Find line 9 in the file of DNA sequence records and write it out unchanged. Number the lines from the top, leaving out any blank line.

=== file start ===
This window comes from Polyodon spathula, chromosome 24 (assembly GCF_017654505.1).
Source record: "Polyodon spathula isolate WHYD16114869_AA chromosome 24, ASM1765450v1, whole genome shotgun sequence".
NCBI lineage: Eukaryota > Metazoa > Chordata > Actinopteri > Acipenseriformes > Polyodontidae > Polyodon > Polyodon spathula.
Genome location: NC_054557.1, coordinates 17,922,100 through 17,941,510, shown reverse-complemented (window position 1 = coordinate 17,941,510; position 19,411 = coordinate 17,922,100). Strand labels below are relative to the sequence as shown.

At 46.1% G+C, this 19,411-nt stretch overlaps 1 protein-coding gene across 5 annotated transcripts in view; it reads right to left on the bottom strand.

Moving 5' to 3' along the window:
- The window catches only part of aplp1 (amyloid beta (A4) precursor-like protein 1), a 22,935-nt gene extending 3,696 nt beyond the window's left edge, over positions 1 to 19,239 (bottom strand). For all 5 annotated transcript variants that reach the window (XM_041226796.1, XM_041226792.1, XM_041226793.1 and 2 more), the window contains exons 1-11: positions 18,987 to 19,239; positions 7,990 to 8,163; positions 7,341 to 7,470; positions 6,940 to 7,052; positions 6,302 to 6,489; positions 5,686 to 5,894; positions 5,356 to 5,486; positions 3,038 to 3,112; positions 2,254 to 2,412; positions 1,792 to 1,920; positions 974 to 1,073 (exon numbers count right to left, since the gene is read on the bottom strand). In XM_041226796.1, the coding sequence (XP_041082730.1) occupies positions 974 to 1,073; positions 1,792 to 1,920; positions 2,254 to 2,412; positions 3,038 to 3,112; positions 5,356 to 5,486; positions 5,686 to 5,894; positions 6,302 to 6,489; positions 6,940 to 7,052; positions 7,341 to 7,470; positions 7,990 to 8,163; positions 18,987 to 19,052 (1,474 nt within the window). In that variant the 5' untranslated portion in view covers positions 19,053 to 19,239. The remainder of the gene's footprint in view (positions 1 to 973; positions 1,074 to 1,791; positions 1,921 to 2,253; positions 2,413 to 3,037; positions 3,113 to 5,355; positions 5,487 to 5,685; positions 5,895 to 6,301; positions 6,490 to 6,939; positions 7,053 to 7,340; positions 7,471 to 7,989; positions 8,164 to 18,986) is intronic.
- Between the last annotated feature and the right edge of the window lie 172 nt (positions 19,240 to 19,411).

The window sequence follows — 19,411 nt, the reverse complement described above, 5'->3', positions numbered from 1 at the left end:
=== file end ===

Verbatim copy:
The window sequence follows — 19,411 nt, the reverse complement described above, 5'->3', positions numbered from 1 at the left end: